1999 Ainslie Farm

"Ainslie" is a Scottish name meaning "In the Meadow"

Rob Ainslie's grandfather, James (J. Stuart) Ainslie Sr., came to Tompkins County to farm in 1929 with his wife Elizabeth and two children, James Jr. and Elizabeth. The Ainslie's had been Land Grant farmers in Canada until the Dust Bowl at the start of the Great Depression. J. Stuart's maternal grandfather and great grandfather were already farming in this area, and he bought the farm next to his family's: the 245 Hayts Road farm Rob Ainslie currently operates.

James (Jim) Ainslie Jr. grew up, married Shirley Hughes, a "city girl" he met while attending Cornell University, and returned to the farm. At that time Ainslie farm was a small, diversified operation. J. Stuart raised Hampshire sows, sheep and feeder lambs, and also had a small herd of Angus cattle, as well as peach and apple orchards. Jim turned to dairy farming and built a 70-cow herd. He was one of the first farmers in the area to move from stanchions to loose housing, a bit of a revolutionary concept at the time. The Ainslie's raised four children, Susan, Mary, Jim Jr., and Rob. While Jim ran the farm, Shirley kept the farm books and was the School Lunch Director for the Ithaca City School District.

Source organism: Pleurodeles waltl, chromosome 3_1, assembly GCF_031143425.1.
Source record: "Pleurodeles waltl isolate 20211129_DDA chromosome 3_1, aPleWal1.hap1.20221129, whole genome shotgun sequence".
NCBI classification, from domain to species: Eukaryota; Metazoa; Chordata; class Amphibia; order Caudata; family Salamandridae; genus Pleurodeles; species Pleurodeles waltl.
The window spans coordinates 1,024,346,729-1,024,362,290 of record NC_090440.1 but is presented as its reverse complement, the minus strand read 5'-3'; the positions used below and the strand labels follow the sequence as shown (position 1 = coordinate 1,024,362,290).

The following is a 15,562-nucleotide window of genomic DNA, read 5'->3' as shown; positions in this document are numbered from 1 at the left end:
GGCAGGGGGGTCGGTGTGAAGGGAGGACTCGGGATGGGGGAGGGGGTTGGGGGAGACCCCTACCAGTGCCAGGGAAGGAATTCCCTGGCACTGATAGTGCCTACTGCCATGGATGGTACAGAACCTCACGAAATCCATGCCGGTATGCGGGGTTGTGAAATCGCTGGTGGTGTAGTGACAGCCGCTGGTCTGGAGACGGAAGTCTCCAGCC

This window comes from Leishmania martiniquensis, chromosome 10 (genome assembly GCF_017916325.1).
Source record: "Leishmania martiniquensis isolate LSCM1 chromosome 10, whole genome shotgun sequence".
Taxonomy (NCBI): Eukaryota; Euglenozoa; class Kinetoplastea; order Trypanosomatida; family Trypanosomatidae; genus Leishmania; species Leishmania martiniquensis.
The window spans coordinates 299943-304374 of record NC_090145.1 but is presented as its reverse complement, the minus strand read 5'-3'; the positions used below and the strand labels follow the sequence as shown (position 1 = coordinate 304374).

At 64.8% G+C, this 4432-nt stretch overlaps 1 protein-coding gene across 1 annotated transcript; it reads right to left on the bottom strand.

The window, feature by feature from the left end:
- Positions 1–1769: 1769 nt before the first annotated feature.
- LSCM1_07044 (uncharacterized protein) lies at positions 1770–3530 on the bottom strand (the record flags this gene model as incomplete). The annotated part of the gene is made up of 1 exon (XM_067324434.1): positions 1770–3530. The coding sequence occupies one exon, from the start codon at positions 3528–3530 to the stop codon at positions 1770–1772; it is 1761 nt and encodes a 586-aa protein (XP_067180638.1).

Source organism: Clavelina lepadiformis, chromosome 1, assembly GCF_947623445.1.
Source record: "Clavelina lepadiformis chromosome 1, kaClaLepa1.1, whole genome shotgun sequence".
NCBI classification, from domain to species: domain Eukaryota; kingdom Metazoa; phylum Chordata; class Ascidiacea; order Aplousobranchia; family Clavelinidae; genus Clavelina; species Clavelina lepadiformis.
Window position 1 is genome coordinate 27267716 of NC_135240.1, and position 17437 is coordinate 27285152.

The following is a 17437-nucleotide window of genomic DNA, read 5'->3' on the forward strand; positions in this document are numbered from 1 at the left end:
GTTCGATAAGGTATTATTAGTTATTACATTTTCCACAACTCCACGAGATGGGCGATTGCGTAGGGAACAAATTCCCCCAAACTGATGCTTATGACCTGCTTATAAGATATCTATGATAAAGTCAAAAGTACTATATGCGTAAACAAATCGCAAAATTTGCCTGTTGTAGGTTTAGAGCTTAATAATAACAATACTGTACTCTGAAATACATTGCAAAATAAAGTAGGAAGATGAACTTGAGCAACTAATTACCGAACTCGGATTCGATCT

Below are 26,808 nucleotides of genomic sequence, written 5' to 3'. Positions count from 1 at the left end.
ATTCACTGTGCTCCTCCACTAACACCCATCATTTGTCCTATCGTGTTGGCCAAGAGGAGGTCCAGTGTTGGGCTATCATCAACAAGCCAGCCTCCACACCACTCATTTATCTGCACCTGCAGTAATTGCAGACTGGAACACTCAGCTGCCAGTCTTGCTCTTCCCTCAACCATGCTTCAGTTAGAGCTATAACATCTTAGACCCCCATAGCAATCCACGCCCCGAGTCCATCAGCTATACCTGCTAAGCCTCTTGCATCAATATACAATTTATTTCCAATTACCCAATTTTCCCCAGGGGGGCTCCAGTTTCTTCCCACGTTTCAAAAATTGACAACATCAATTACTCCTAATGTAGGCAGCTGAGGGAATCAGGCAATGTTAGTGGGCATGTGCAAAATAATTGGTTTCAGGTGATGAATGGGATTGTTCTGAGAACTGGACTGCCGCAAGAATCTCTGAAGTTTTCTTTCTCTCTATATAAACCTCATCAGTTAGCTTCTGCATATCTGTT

Rob Ainslie followed his father's example, attending Cornell University to study Agribusiness and returning to the farm. Ownership of the farm was transferred from Jim to Rob in 1995. Rob also married a "city girl," Judy Singer, who works in Plant Breeding at Cornell.

Ainslie Farm milked 150 cows, producing over 900 gallons of milk a day, and received the Dairy of Distinction award. The farm, overlooking beautiful Cayuga Lake, grew timothy hay and alfalfa, corn and soybeans on 500 acres, 250 owned and 250 rented. Rob contracted with George and Julie Holmes, who have a 1,400-acre farm just outside of Trumansburg, to handle Ainslie Farm's cropping. Calves born on Ainslie Farm went to the Holmes' farm at about 6 months of age and return just prior to freshening, when the cow, referred to as a heifer, is about to give birth to her own calf. Ainslie Farm also provided employment for three people.

Last updated September 25, 2015